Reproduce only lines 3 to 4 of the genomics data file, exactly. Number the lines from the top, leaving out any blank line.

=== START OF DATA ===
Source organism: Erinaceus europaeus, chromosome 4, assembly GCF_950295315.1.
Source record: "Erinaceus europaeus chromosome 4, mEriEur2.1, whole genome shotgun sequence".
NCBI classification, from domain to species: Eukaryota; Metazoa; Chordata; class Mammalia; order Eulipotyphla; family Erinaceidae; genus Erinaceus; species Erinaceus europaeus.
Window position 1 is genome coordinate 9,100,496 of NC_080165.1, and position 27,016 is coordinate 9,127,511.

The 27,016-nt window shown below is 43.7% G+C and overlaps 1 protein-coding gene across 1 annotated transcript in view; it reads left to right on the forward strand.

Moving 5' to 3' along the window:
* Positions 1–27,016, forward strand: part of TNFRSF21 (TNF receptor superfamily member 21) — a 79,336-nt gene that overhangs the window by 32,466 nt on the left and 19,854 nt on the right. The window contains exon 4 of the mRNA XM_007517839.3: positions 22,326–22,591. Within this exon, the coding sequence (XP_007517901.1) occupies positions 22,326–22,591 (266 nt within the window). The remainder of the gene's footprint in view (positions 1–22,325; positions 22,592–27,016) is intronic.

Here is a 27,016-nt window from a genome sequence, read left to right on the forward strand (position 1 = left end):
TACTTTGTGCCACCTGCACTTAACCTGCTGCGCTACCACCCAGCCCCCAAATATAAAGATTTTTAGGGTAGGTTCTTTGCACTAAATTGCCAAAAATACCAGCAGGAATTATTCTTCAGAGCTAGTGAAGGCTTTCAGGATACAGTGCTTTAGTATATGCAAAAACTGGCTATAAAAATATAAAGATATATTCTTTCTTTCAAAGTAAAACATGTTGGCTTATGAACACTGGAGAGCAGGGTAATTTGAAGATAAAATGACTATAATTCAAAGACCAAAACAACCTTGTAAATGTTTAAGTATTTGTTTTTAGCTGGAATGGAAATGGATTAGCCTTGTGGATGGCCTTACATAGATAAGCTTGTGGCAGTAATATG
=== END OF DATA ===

NCBI classification, from domain to species: Eukaryota; Metazoa; Chordata; class Mammalia; order Eulipotyphla; family Erinaceidae; genus Erinaceus; species Erinaceus europaeus.
Window position 1 is genome coordinate 9,100,496 of NC_080165.1, and position 27,016 is coordinate 9,127,511.